Articles Posted in Sex Crimes

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(People v. C., 2018 NY Slip Op 08951)

Dec. 26, 2018

The defendant appealed from a judgment from Rockland County Court (June 10, 2015), where he was found guilty of endangering the welfare of a child and sexual assault against a child.

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People for the State of New York v. T.W.

NY Slip Op. 02210

When T was a minor, she and another man sexually assaulted a 15-year-old girl. She plead guilty to 1st Degree sexual abuse (a Class D Felony). The Supreme Court said that in the interest of justice, her conviction should be vacated, and she should be sentenced under Penal Law 60.02. She received 10 years probation. The defendant appealed, arguing that the sentence exceeded the maximum for an undesignated Class E Felony.

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Decision

The is an appeal by the defendant of a decision that was entered in Dutchess County on 5/27/2015. The defendant was found guilty of 6 counts of a criminal sexual act in the 3d degree, 3d degree sexual abuse, and endangering the welfare of a child. This appeal addresses the denial of an omnibus motion to suppress his statements of law to the police.

The judgment is affirmed.

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By order of the Supreme Court on May 13, 2016, which heard a case against the defendant who is a level 1 sex offender. The case was unanimously affirmed.

The question before the court was whether the defendant should be required to register as a level one sex offender due to his conviction, because of unlawful surveillance by the defendant. The defendant was accused of making cell phone videos under women’s dresses on the subway. The matter is appealable but the issue the defendant raises isn’t triable.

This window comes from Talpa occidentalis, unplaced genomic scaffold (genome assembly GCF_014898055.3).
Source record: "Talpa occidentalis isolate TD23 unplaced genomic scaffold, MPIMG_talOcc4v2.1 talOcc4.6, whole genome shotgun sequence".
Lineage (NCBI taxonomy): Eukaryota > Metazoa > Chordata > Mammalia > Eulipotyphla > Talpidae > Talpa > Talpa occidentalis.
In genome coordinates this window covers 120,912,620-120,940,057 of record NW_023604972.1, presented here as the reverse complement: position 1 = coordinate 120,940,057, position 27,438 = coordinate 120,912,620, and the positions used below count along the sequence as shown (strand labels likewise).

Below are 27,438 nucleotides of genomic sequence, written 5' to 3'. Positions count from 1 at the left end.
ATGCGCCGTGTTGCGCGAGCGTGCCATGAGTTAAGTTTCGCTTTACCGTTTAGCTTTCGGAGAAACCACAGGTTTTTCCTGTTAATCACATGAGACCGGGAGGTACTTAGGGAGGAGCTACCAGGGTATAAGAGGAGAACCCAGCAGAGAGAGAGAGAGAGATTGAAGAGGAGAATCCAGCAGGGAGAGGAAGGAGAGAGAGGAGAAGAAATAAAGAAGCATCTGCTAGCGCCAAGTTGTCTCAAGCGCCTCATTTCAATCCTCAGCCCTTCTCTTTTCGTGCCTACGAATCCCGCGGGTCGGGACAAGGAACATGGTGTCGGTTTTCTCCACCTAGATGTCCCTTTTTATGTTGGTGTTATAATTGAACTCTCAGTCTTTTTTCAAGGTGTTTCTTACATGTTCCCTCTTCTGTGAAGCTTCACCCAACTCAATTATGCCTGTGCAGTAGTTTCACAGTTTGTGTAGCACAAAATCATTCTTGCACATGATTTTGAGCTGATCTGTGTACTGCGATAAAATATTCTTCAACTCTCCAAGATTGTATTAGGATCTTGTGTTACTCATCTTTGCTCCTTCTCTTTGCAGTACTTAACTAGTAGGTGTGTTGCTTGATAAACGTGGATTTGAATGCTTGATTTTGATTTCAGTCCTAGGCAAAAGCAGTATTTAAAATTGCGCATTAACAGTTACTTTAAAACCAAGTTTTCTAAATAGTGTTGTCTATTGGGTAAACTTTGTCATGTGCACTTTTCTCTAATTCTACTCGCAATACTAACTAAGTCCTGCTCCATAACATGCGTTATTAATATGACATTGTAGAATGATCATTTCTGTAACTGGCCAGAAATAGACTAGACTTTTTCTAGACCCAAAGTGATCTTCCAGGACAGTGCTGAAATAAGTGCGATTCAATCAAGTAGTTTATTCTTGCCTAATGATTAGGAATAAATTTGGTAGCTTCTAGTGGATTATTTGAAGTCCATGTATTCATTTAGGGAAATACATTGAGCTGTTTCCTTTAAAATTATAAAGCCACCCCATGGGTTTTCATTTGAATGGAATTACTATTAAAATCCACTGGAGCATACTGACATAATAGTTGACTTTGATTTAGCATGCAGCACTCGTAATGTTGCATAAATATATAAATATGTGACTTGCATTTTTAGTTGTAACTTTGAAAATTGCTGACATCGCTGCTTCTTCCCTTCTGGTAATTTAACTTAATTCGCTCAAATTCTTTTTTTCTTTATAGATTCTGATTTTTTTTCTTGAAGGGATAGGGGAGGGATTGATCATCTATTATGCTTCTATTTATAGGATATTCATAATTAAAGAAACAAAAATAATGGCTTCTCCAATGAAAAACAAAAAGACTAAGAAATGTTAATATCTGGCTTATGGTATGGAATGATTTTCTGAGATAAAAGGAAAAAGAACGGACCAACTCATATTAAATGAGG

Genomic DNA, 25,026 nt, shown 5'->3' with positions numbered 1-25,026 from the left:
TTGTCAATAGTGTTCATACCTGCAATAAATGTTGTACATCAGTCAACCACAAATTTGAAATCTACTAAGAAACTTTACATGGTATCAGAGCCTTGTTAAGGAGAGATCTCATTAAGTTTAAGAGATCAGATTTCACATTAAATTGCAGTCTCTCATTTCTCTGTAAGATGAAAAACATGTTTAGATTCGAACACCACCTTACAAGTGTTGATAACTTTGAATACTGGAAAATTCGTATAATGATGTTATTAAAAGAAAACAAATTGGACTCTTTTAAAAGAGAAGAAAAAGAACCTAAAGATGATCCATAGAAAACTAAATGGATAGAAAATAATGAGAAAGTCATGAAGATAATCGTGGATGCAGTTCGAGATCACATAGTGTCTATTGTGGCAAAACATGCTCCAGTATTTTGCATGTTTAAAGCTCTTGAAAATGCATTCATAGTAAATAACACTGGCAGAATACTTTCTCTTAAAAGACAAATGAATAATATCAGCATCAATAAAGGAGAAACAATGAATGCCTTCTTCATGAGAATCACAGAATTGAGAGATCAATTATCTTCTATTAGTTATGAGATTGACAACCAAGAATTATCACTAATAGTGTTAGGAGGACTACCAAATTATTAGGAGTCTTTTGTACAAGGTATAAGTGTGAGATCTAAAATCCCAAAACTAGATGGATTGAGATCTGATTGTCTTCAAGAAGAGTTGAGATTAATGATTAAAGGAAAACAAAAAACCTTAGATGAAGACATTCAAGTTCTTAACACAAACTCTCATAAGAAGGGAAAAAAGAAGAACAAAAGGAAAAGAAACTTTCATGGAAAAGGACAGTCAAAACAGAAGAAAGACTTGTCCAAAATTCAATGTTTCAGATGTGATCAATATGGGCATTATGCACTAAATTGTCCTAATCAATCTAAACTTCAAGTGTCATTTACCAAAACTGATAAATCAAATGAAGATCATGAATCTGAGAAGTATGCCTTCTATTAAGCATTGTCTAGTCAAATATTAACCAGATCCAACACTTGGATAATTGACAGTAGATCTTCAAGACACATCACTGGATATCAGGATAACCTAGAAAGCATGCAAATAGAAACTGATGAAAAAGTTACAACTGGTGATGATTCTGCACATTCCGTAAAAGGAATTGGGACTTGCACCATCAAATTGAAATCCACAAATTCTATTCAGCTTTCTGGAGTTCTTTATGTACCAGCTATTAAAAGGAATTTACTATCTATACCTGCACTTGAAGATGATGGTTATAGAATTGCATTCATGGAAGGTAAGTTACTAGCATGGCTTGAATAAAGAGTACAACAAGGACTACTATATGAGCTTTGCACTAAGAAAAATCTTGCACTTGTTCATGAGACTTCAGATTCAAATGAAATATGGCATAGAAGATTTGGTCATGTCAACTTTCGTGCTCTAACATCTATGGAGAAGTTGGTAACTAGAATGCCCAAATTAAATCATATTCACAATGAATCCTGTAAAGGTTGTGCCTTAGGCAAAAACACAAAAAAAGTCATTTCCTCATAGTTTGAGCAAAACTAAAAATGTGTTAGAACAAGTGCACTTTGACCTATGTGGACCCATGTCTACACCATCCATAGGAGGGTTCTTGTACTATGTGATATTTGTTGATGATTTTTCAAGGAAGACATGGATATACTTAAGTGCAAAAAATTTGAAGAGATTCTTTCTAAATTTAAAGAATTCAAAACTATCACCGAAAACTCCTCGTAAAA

The defendant made his motion via Correction Law 168-a(2)(e) which states that a conviction of unlawful surveillance in the 2nd (Penal Law 250.45(2), (3), or (4) is considered a sex offense. The caveat with this interpretation of the law is that it applies unless the application would be considered “unduly harsh.”  The court argues that this motion can only be brought before the trial court prior to determining whether the defendant is a sex offender.

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The question before the court is whether the people have established through clear and convincing evidence that the defendant was a stranger to the victim at the time of the rape. The answer will determine whether he is a Level 2 sex offender based on the facts, the court says yes.

On February 21, 2017 the defendant plead guilty to rape in the 3d degree pursuant to Penal Law 130.25(3). He was sentenced pursuant to a plea bargain to incarceration for 1 ½ years in state prison followed by 6 years of probation. He was released on June 20, 2017. The Board of Examiners for Sex Offenders recommend the court adjudicate defendant a level 2 sex offender based on various risk factors. One risk factor is challenged, risk factor number 7, which is the relationship of the defendant and the rape victim. The defendant introduced evidence that he and the victim were acquainted. The court says he is wrong.